I first read about Orson Scott Card's Ender's Game, when commentary about the movie started appearing on the web. Intrigued, I read the first chapter at Exclusives, and then got hooked - so got the full series.
While it is sometimes a straight forward science-fiction novel, what I really like about the series, is the intersection of philosophical discussions on alien interactions - something that is not only applicable with regards to interactions with other sentient species (whose numbers are now far more probable) but also species that seem to be non-sentient. It effectively turns the idea of animal rights on its head - does the fact that humans don't understand communication of other animals on Earth imply that they are not sentient - but rather that we merely can't communicate with them.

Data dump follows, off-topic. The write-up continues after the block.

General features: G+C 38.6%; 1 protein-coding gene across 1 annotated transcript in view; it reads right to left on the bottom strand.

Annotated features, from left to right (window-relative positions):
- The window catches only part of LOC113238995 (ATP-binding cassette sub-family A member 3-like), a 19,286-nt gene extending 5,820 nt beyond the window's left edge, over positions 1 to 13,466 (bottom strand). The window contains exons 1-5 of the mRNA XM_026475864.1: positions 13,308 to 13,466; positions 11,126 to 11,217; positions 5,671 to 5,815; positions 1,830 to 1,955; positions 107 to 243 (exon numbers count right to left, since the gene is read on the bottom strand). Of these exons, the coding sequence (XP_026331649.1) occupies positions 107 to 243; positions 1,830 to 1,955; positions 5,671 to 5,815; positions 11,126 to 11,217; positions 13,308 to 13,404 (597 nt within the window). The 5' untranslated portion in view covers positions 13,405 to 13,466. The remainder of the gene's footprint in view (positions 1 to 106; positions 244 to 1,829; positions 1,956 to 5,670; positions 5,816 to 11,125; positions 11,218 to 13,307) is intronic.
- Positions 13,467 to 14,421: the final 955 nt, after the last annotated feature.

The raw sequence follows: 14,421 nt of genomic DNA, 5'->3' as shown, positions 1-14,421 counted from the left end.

The other key idea is the concept of life itself - specifically, when should a computer program, without a physical presence be considered alive. I did not particularly like the eventual descent into metaphysics of what is the soul - but the very idea of an artificial program that could be alive and is alive in all senses but for the fact that there is no physical body; is a great construct.
It is a brilliant series, and the series had amazing foresight - given that many of the technologies such as the Internet, mobile devices, social media etc. did not exist (or existed only in a very early form) when the series was written. I especially enjoyed the second (Speaker for the Dead) and third (Xenocide) books - and the full series is well worth reading.